Five Ways to Honor Mary this May
Publish Date: May 6, 2014
What the Catholic faith believes about Mary is based on what it believes about Christ, and what it teaches about Mary illumines in turn its faith in Christ (CCC 487). Last May, Pope Francis stated that "Love for the Madonna is one of the characteristics of popular piety, which must be valued and directed. For this reason I invite you to meditate on the last chapter of the second Vatican Council's constitution on the Church, Lumen Gentium (58), which speaks precisely of Mary in the mystery of Christ and the Church. There it is stated that Mary "advanced in the pilgrimage of faith".
The custom of dedicating the month of May to the Blessed Virgin began around the end of the 13th century. Pope Pius XII stated in his encyclical Mediator Dei, that "there are, besides, other exercises of piety which, although not strictly belonging to the sacred liturgy, are, nevertheless, of special import and dignity ... Among these are the prayers usually said during the month of May in honor of the Blessed Virgin Mother of God (182)."
Catechetical Resources for Marian Devotions for May
- Resources for May, the Month of Mary [English/Español] (PDF)
- Mary Word Search (PDF)
- María, Modelo de la Fe (PDF)
- Hail Mary Door Hanger [English/Español] (PDF)
Here are five suggestions on ways to honor our mother Mary this May:
Why does Mary have a special role in helping us?
As the Mother of God, the Virgin Mary has a unique position among the saints, indeed, among all creatures. She is exalted, yet still one of us.
Redeemed by reason of the merits of her Son and united to Him by a close and indissoluble tie, she is endowed with the high office and dignity of being the Mother of the Son of God, by which account she is also the beloved daughter of the Father and the temple of the Holy Spirit. Because of this gift of sublime grace she far surpasses all creatures, both in heaven and on earth. At the same time, however, because she belongs to the offspring of Adam she is one with all those who are to be saved.
Mary embraces God's will and freely chooses to cooperate with God's grace, thereby fulfilling a crucial role in God's plan of salvation. Throughout the centuries, the Church has turned to the Blessed Virgin in order to come closer to Christ. Many forms of piety toward the Mother of God developed that help bring us closer to her Son. In these devotions to Mary, "while the Mother is honored, the Son, through whom all things have their being and in whom it has pleased the Father that all fullness should dwell, is rightly known, loved and glorified and . . . all His commands are observed."33 The Church honors her as the Mother of God, looks to her as a model of perfect discipleship, and asks for her prayers to God on our behalf.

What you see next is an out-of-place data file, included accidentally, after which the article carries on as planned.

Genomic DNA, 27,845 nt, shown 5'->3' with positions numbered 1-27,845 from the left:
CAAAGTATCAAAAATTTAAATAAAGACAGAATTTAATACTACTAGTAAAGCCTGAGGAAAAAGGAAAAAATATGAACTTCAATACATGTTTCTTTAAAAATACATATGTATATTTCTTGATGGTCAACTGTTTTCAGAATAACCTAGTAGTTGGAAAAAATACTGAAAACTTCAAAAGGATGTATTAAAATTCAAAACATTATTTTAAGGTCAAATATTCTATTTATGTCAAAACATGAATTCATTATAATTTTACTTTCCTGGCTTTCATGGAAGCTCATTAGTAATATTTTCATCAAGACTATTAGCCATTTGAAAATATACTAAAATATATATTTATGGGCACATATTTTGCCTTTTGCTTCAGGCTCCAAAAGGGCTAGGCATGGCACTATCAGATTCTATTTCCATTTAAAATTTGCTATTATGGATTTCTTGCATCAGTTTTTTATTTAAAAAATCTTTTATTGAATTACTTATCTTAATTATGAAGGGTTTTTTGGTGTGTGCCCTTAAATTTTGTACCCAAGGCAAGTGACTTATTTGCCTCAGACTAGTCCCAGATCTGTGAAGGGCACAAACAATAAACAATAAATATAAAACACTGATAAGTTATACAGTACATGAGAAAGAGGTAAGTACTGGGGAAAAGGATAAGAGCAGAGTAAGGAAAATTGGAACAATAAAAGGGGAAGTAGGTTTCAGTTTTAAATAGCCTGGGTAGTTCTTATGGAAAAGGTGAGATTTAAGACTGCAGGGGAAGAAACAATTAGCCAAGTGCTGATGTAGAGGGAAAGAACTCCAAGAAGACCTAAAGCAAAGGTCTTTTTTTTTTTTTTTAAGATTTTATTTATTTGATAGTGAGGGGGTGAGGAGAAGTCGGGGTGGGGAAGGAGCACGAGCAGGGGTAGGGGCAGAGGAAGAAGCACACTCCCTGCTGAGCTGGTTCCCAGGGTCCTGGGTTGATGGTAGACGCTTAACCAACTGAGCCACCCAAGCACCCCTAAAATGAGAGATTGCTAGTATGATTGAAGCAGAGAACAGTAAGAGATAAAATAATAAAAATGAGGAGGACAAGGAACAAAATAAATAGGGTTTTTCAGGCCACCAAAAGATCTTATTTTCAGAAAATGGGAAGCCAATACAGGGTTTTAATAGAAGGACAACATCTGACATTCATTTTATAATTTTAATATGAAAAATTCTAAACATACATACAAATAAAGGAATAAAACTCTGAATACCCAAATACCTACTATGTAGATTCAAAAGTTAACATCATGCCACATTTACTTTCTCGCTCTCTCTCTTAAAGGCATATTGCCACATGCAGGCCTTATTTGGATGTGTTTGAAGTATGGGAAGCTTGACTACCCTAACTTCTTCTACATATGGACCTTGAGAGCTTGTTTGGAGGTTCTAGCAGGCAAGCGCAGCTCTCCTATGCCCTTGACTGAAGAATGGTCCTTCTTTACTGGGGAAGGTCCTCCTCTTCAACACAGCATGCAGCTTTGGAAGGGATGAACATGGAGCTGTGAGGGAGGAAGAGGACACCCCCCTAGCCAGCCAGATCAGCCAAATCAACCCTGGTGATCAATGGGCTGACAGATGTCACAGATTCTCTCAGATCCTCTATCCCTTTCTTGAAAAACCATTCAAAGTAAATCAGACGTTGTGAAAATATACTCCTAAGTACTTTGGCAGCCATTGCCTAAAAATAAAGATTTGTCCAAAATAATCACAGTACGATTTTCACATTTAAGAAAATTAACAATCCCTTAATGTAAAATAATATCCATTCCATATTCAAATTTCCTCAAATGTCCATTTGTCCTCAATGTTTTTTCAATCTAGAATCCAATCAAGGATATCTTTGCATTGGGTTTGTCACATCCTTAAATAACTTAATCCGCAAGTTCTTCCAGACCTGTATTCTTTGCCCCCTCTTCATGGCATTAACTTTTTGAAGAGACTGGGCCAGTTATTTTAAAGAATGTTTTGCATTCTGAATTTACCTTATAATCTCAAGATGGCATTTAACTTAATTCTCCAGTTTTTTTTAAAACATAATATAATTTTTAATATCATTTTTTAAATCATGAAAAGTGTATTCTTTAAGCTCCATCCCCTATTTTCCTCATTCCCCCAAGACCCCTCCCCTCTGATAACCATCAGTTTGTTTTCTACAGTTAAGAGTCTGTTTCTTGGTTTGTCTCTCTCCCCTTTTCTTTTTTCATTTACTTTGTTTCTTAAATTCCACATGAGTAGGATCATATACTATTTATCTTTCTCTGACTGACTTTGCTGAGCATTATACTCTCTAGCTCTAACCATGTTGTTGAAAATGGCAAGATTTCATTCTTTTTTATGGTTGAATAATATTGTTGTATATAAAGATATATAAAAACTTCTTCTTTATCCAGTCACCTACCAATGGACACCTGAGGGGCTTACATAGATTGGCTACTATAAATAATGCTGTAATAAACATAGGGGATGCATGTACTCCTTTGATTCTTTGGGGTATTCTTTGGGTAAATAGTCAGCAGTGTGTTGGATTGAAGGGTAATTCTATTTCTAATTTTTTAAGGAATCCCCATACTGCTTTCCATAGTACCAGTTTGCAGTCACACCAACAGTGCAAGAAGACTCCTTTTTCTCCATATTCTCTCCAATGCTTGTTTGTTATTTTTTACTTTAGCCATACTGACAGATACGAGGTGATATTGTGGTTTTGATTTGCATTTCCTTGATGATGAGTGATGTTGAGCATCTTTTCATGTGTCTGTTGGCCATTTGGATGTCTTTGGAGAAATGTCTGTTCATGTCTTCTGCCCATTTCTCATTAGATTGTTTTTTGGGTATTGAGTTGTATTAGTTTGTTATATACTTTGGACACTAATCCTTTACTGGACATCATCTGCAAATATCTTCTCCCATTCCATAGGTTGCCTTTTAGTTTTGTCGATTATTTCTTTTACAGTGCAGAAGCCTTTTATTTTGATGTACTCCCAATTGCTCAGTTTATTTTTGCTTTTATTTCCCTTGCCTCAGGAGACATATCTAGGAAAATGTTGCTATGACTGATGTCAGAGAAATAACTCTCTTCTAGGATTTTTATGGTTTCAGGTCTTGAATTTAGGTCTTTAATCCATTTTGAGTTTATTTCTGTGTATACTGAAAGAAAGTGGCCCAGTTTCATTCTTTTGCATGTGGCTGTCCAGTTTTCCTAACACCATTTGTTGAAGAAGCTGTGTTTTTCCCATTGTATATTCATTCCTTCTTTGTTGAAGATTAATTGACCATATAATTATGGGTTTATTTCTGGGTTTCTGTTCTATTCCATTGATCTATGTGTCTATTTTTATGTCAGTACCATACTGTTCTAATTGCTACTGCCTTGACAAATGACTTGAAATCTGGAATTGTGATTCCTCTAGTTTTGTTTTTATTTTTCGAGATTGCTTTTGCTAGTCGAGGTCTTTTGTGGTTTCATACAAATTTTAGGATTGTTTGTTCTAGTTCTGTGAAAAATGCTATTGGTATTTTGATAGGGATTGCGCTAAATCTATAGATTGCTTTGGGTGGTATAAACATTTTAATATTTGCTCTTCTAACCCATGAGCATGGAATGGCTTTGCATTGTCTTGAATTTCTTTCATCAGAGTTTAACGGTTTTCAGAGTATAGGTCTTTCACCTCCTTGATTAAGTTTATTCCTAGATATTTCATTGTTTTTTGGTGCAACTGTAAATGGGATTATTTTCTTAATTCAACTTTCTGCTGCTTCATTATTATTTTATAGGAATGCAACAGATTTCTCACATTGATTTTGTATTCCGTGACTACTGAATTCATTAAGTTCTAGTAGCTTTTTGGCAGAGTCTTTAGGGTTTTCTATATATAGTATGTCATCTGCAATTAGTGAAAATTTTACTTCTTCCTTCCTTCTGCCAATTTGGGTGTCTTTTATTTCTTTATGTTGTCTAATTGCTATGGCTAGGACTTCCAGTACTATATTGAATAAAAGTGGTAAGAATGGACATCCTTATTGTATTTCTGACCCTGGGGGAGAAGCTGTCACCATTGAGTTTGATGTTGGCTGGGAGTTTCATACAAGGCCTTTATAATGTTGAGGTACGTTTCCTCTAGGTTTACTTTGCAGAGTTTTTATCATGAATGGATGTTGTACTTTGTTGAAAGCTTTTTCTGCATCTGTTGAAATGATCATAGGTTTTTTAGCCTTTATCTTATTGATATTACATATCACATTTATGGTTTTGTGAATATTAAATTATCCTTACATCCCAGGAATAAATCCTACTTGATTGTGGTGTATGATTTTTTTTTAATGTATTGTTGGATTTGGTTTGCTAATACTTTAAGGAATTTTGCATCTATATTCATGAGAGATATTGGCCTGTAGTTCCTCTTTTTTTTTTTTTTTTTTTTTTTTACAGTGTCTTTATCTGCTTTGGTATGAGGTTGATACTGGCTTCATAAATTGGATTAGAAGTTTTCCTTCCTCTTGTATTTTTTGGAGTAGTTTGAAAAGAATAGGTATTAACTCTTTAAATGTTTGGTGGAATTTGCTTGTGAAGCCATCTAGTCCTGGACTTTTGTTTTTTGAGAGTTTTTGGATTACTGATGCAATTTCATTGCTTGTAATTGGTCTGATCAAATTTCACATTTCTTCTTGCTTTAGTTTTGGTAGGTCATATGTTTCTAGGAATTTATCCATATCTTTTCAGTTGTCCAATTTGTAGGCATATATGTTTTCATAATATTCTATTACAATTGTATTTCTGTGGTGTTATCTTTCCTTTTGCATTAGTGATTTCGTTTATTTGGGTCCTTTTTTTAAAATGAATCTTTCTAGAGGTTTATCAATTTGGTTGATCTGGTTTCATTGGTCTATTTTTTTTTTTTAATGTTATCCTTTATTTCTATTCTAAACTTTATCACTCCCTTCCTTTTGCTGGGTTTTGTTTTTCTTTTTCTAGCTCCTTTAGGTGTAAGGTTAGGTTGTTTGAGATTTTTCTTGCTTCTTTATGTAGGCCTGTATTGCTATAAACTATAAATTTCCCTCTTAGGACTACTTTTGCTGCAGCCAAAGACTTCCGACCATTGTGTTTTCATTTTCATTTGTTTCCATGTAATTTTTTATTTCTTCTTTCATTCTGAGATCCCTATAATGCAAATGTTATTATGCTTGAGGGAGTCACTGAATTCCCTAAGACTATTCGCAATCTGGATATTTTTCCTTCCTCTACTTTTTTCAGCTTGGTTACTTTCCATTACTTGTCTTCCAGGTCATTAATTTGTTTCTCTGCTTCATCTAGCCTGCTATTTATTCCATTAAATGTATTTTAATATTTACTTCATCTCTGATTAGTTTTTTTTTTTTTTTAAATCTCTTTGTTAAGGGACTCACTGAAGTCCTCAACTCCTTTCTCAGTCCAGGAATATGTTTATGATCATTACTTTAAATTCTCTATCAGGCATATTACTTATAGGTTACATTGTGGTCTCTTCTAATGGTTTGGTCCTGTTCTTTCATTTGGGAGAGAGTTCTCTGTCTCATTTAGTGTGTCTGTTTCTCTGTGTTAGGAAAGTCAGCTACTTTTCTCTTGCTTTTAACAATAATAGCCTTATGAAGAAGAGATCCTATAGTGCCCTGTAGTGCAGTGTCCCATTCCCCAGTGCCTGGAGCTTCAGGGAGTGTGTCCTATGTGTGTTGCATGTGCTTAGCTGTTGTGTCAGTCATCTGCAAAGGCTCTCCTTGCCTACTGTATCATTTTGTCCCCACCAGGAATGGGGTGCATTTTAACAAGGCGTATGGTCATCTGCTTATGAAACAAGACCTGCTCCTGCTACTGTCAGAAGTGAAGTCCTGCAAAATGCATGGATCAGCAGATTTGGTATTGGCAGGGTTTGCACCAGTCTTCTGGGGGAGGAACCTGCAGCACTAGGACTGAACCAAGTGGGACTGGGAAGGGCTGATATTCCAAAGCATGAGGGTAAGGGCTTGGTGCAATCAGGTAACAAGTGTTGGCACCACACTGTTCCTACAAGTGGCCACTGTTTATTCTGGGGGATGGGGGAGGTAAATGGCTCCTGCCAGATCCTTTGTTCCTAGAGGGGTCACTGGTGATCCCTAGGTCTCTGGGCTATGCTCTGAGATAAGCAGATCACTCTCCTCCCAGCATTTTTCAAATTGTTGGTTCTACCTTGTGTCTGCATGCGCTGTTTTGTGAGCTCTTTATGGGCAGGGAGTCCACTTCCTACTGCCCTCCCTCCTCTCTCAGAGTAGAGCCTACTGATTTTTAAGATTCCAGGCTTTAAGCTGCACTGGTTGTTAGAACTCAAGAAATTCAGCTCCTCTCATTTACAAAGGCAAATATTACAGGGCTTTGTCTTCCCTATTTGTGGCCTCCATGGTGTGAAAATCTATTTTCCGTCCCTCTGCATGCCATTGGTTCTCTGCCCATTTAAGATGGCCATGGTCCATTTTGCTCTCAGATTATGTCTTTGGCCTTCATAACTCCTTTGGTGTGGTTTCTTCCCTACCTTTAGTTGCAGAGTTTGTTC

How does our veneration of Mary and the saints relate to our worship of God?
The honor we give to God alone is properly called adoration, the highest honor we can give. The honor we give to Mary and the saints is called veneration. Proper veneration of the saints does not interfere with the worship due to God, but rather fosters it. "Our communion with those in heaven, provided that it is understood in the fuller light of faith according to its genuine nature, in no way weakens, but conversely, more thoroughly enriches the latreutic worship we give to God the Father, through Christ, in the Spirit." With this understanding, we see that proper veneration of Mary does not detract from worship of God. Even as the Mother of the Savior, Mary has a place that is in every way subordinate to and dependent upon that of her Son, who is the one mediator between God and humanity. The maternal role that Mary fulfills toward us as Mother of the Church "in no wise obscures or diminishes this unique mediation of Christ, but rather shows His power."
The Second Vatican Council explained very clearly that Mary can be said to fulfill a mediating role only in a secondary and derivative manner:
For no creature could ever be counted as equal with the Incarnate Word and Redeemer. Just as the priesthood of Christ is shared in various ways both by the ministers and by the faithful, and as the one goodness of God is really communicated in different ways to His creatures, so also the unique mediation of the Redeemer does not exclude but rather gives rise to a manifold cooperation which is but a sharing in this one source.